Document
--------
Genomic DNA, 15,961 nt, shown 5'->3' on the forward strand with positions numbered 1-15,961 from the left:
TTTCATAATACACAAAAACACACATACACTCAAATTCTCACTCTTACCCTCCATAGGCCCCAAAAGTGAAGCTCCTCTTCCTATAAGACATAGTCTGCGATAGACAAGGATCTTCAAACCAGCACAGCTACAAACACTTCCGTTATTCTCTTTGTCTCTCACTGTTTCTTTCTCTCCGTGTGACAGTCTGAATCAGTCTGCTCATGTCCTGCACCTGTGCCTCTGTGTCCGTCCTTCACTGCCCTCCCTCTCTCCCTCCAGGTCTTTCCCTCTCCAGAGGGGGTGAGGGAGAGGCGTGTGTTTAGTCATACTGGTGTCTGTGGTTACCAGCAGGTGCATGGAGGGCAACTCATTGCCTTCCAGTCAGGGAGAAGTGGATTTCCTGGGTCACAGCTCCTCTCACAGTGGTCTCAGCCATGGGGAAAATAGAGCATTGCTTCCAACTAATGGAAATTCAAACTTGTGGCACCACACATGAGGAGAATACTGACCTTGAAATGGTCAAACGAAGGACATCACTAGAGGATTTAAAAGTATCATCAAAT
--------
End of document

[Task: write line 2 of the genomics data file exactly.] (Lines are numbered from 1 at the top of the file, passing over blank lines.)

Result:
TTTCATAATACACAAAAACACACATACACTCAAATTCTCACTCTTACCCTCCATAGGCCCCAAAAGTGAAGCTCCTCTTCCTATAAGACATAGTCTGCGATAGACAAGGATCTTCAAACCAGCACAGCTACAAACACTTCCGTTATTCTCTTTGTCTCTCACTGTTTCTTTCTCTCCGTGTGACAGTCTGAATCAGTCTGCTCATGTCCTGCACCTGTGCCTCTGTGTCCGTCCTTCACTGCCCTCCCTCTCTCCCTCCAGGTCTTTCCCTCTCCAGAGGGGGTGAGGGAGAGGCGTGTGTTTAGTCATACTGGTGTCTGTGGTTACCAGCAGGTGCATGGAGGGCAACTCATTGCCTTCCAGTCAGGGAGAAGTGGATTTCCTGGGTCACAGCTCCTCTCACAGTGGTCTCAGCCATGGGGAAAATAGAGCATTGCTTCCAACTAATGGAAATTCAAACTTGTGGCACCACACATGAGGAGAATACTGACCTTGAAATGGTCAAACGAAGGACATCACTAGAGGATTTAAAAGTATCATCAAAT